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Medicine

Coronavirus: Why a vaccine will take at least 12 months to develop

The 2019 Novel Coronavirus (2019-nCoV)
The 2019 Novel Coronavirus (2019-nCoV) MAM/CDC/Handout via REUTERS

As the novel coronavirus (Covid-19) cases rise all over the world, scientists are racing to develop a vaccine to contain its spread. However, there are varying reports about when a vaccine could be ready. 

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Normally, developing a vaccine against a disease takes several years due to lengthy clinical trials and strict regulatory approvals.

Rapid Development?

That said, according to Dr Erich Tauber, CEO of the Vienna based Themis Bioscience which specialises in vaccine development, given the rapid spread of Sars-Cov-2 and the damage it has inflicted all over the world, a vaccine against Covid-19 could get rapid approval as an emergency measure very soon.

There is a caveat, though. In vaccine research and development, rapidly means in a year’s time and not soon enough for this outbreak.

Themis Bioscience, in collaboration with the Pasteur Institute recently initiated the development of a vaccine candidate against Covid19. This is a joint project and there is number of research teams around the world that are already part of this project.

Development of vaccines is slow. Another Themis Bioscience vaccine, this one against Chikungunya, has reached a much advanced stage of Phase III trials. Dr Tauber says their Chikungunya vaccine, which has been under development for the past seven years, will be ready by 2023.

Typically, the Phase III trials involve testing the vaccine on several tens of thousands of people. But to reach this stage, the vaccine makers have to clear many hurdles.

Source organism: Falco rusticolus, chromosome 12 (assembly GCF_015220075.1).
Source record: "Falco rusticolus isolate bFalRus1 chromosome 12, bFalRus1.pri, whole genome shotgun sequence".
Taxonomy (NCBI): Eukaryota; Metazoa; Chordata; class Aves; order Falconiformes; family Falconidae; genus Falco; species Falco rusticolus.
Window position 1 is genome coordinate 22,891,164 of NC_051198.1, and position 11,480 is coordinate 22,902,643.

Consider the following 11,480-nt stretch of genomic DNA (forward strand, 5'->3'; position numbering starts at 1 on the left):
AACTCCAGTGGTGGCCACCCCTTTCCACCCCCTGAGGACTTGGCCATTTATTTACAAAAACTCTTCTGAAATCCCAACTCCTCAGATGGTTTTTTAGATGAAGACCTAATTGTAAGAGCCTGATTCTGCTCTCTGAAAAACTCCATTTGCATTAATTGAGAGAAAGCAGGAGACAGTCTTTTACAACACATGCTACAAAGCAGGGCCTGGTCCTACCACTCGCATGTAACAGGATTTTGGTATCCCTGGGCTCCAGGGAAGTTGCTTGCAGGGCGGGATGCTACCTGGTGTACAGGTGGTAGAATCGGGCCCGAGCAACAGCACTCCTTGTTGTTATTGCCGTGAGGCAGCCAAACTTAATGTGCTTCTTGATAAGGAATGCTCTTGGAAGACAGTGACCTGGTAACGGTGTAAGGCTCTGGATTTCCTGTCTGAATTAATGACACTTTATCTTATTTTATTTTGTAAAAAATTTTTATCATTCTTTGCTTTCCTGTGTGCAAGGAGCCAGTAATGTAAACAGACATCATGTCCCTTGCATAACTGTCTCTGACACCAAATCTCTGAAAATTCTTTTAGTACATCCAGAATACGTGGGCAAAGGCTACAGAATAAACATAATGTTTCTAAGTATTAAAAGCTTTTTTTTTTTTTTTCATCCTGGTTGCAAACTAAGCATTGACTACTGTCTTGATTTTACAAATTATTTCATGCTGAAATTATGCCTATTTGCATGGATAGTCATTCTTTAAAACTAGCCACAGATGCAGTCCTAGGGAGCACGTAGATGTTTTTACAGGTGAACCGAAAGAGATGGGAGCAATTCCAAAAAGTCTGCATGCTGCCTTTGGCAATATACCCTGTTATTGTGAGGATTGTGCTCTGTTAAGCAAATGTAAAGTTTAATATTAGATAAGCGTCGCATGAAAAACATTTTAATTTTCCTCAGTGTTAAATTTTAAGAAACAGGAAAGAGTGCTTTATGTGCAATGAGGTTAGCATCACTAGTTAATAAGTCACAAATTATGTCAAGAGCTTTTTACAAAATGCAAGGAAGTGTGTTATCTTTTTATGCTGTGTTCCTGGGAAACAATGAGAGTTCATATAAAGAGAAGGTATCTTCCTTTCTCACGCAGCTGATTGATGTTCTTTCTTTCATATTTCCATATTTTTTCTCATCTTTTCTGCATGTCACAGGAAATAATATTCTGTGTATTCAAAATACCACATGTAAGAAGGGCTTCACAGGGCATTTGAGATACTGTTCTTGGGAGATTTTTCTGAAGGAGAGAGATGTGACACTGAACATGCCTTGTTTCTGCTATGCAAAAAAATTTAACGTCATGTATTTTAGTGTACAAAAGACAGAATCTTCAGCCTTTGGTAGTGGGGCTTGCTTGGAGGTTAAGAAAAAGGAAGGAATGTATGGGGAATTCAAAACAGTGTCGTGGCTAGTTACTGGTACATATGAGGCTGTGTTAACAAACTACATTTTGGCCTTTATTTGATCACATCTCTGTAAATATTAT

How to develop a vaccine?

According to Dr Maxime Schwartz, former director of the Pasteur Institute, the first couple of steps of vaccine creation may be fairly quick.

“Once you have identified a new virus, you grow it on cells. Then you can kill the virus or find a molecule from the virus and inoculate animals with either of the two to see if it induces immunity. Once you have a positive result from the animal testing, you go to the next stage which can take a very long time,” she said.

This is when the vaccine gets tested in humans in three phases. Schwartz explains that the first step involves needing a few human volunteers to check the kind of immunity it induces and to check for any adverse effects.

“What is much more difficult is to see whether it really protects people. In order to make sure, you have to test it on a large population in places where there is a great risk of contracting the disease. In such places, you have to vaccinate some of the people and not vaccinate others to see what the difference is,” she added.

He adds that the other difficult part is to ensure its complete efficacy.

“In order to make sure there are no adverse effects, you must test it on a very large number of people, perhaps several tens of thousands of people, because if you have a vaccine that, let’s say, protects 1000 people but kills one then it’s a big problem. This can take several months or years. However, in cases of emergency, this step may be somewhat shortened,” he says.

Accelerated development

For his part, Tauber reckons the development of the Covid-19 vaccine could be accelerated due to the emergency situation we are currently facing.

“Because of the devastating impact of Covid-19, all the stakeholders, from companies to regulatory agencies, will act faster and a vaccine could be on the market next year. A precedent was set in the case of the H1N1 flu when these timelines were accelerated,” he says.

He also says that compared to diseases like dengue or ebola, it will be r easier to develop a vaccine against the novel coronavirus.

“People know exactly what antigens will be required. Since this virus is very closely related to the Sars and Mers viruses, people have a very good understanding on how to make this vaccine.”

However, Tauber has a word of caution.

“This fast-track approach needs to be done with care because when you vaccinate people it’s exactly the opposite of treating someone. That’s because a perfectly healthy person gets vaccinated,” he said.

So one needs to make sure that the risk in getting vaccinated is substantially smaller than the risk of the disease. In short, there should be no side effects or it should be avoided as much as possible,” he says.

One way or the other, whatever happens a new vaccine will not be ready in the coming weeks.

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